• October 3rd 2017 @ 11:29am
          Ken said | October 3rd 2017 @ 11:29am | ! Report

          CAN You explain Andrew Gee resigning. few years ago to prevent questioning by the Nrl on the disappearance of $400,000 from the leagues club around the same time Milford knocked back a $1000,000 offer from the raiders to sign with the broncos for $600,000 , that’s not sour grapes that was reported in the courier mail at the time and than suddenly nothing more was mentioned by the pro broncos news paper ?, the money was mysteriously repaid with no one questioning where it went or came back from ?.The FOGS organisation are some of the richest men’s men in Qld who support the broncos organising third party deals and other incentives for their players .This is not a anti Broncos post just stating the obvious hypocrisy in finger pointing ., the 1998 broncos premiers had 11 australian players in it all under the cap , the 2006 premiers had 6 Australian an also 9 Origin players in it all under the cap , don’t tell me they all played for unders when there has been a grading in pay , if u play origin or nationally you get a automatic pay increase .The only teams I think are clean are the knights cus they were almost broke and maybe the tigers ,I remember a certain Titans half back being investigated for being given a new house with no money being exchanged a few years ago , so much hypocrisy .we are guilty we got caught so did the warriors , bulldogs and the Eels but don’t for a minute think you’re own clubs are lily white ,or you will end up like the Eels fans in 2010 waving money at the storm players and loudly abusing them as cheating grubs , year later we found their own club was rorting more than the storm had at around that time , with paper bag money exchanged in carpark , and next year it’s like the Eels never cheated at all , all is forgiven lol ,Hypocrisy .

          • October 3rd 2017 @ 1:18pm
            Gray-Hand said | October 3rd 2017 @ 1:18pm | ! Report

            The FOGs have nothing to do with the Broncos. You are thinking of the Thoroughbreds. The Thoroughbreds are business men and fans of the Broncos who (it is generally believed) help arrange 3rd party deals for players. 3rd party deals are registered with the NRL and are a legitimate way to pay players.

            1998 was a special year for the salary cap given that it was the year after Superleague where the salary cap didn’t exist but players remained on contracts from that period. I believe that no clubs were found to have breached the cap that year despite numerous incidents of lopsided rosters.

            I’m not sure how the Andrew Gee payments would relate to Anthony Milford given that Milford wasn’t even playing for the club at the time.

            • October 4th 2017 @ 3:18am
              Ken said | October 4th 2017 @ 3:18am | ! Report

              Thank you for the correction , I meant the thoroughbreds my bad .

        • Columnist

          October 3rd 2017 @ 11:33am
          Tim Gore said | October 3rd 2017 @ 11:33am | ! Report

          The salary cap isn’t a legislated law Grey Hand. It’s an NRL guideline.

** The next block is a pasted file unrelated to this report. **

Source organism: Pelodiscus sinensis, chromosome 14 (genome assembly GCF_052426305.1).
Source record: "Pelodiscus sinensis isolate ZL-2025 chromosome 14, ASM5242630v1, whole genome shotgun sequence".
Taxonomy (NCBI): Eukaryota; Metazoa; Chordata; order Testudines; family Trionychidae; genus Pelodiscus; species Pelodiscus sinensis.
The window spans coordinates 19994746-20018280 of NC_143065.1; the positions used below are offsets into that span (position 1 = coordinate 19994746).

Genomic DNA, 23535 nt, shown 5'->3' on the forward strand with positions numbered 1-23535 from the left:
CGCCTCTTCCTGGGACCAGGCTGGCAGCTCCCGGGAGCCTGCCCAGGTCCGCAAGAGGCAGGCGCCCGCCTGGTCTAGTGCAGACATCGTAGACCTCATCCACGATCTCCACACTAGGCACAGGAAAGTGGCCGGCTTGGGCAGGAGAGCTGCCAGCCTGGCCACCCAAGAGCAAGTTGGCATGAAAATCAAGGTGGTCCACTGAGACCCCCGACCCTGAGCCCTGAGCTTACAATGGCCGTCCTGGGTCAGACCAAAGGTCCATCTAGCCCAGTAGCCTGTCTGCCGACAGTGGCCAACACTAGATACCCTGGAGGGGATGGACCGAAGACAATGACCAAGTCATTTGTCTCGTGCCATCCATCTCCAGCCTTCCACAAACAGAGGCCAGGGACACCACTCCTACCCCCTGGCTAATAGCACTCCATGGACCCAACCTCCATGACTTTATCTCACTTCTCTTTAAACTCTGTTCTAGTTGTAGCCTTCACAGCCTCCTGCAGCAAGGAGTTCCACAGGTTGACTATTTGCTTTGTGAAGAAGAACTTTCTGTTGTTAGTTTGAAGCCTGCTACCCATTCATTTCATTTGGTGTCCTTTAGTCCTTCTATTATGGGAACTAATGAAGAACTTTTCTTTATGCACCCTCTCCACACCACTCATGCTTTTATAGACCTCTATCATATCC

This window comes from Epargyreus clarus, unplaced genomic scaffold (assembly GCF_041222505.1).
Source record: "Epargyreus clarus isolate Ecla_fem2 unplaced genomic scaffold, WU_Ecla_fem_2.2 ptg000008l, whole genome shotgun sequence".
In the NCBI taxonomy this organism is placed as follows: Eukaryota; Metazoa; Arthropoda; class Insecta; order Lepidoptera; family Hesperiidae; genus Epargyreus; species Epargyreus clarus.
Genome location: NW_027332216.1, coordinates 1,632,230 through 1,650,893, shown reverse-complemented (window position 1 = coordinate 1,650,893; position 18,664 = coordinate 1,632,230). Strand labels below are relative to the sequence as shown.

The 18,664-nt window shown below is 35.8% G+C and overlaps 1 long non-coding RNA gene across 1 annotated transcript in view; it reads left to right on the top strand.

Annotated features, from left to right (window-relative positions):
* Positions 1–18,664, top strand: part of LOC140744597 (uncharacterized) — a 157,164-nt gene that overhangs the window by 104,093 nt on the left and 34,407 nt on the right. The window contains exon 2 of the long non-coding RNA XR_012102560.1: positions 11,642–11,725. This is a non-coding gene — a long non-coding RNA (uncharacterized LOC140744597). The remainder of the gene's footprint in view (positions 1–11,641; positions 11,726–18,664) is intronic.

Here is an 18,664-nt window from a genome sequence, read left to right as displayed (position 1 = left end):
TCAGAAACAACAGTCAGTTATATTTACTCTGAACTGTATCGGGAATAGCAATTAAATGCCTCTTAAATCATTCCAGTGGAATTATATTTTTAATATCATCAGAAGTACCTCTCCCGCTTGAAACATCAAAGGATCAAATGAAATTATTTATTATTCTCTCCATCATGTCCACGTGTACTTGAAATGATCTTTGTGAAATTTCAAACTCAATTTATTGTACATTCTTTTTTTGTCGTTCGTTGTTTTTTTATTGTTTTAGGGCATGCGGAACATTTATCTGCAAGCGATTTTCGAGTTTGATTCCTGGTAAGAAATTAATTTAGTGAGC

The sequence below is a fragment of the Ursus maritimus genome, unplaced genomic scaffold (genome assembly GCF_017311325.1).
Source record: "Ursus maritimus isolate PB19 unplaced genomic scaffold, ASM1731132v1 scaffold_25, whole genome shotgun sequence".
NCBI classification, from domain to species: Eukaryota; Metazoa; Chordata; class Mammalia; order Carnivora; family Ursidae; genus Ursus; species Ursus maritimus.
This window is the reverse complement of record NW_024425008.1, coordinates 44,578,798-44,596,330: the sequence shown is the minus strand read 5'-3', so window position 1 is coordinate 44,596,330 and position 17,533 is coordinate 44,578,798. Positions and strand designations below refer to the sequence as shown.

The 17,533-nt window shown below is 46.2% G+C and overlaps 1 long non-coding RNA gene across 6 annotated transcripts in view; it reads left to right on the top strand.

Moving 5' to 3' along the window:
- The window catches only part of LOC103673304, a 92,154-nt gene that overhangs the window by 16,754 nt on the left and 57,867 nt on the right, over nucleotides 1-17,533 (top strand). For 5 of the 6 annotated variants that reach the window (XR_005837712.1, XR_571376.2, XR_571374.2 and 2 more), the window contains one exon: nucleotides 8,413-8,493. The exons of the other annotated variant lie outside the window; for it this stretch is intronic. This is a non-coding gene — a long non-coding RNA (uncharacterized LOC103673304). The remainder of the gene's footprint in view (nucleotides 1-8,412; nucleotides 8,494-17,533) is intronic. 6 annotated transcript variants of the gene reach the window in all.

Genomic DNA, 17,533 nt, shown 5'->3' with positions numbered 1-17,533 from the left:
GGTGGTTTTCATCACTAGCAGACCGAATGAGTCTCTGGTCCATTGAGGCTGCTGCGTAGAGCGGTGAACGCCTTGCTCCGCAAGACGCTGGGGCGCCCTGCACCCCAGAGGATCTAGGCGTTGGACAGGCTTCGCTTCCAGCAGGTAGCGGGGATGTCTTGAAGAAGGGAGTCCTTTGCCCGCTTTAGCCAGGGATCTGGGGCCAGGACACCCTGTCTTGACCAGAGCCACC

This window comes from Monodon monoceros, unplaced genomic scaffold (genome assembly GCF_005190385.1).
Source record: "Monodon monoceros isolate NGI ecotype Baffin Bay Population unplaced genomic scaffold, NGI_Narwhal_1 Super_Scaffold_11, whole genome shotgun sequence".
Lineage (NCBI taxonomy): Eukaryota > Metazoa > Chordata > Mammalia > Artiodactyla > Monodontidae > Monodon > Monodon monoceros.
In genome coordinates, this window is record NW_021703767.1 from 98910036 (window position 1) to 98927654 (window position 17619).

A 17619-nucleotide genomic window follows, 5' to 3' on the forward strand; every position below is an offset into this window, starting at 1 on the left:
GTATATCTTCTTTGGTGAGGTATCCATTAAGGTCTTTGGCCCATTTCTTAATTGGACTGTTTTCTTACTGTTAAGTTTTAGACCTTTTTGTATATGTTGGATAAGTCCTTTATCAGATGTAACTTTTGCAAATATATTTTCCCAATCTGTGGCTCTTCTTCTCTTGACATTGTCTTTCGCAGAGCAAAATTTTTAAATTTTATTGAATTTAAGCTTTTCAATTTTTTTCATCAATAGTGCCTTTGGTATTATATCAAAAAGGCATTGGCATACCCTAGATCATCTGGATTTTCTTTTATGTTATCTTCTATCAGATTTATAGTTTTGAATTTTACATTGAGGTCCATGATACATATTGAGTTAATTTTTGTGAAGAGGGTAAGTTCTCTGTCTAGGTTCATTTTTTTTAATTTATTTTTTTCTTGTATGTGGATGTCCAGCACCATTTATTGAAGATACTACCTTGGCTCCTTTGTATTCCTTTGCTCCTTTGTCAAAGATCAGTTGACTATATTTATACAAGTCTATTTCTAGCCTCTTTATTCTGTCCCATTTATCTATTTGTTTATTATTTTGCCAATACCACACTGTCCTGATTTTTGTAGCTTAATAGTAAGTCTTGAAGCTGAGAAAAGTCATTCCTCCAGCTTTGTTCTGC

While there are some aspects that intersect with actual law, the $300,000 / leagues club / ASIC incident demonstrates that the actual risk is tiny.

          • October 3rd 2017 @ 1:36pm
            Gray-Hand said | October 3rd 2017 @ 1:36pm | ! Report

            I’m sure everyone understands that the salary cap isn’t a law of either the states or commonwealth. But a listed company has to record, report and make available for audit, how it’s money is spent. Hiding any extra payments to players from shareholders would be fraud.

            Failing to disclose relevant information is serious business for a listed company. It opens up personal penalties against directors and the possibility of shareholder action against the company.

            The Andrew Gee scandal demonstrates the difference that being a listed company makes – the Leagues club self reported to ASIC and the football club self reported to the NRL. Gee was bafflingly lucky to avoid further penalties than just the destruction of his entire career. If it had happened at another club, we never would have heard about it.

      • Columnist

        October 3rd 2017 @ 11:39am
        Tim Gore said | October 3rd 2017 @ 11:39am | ! Report

        No satire. I genuinely mean all I say. With good reason.

        • October 3rd 2017 @ 11:58am
          Ken said | October 3rd 2017 @ 11:58am | ! Report

          Tim thoughts in the NSWRL records being made out as NRL records ? eg St George most winingest premiers in the NSWRL in the 60s they never competed in the NRL so why are their records down as Nrl records ?

          • Columnist

            October 3rd 2017 @ 12:12pm
            Tim Gore said | October 3rd 2017 @ 12:12pm | ! Report

            All the major competitions at the time were put in linear order. The NSW comp at the time was bigger that the QRL.
            The only issue I have with this is 1997. I consider that a lost year.

      • Columnist

        October 3rd 2017 @ 8:52pm
        AJ Mithen said | October 3rd 2017 @ 8:52pm | ! Report

        Jees Dean, you’re kinda all over the place here…

        • October 4th 2017 @ 5:22pm
          Dean said | October 4th 2017 @ 5:22pm | ! Report

          Yes i I was. Sorry mate, I stuffed up on the way I read the story.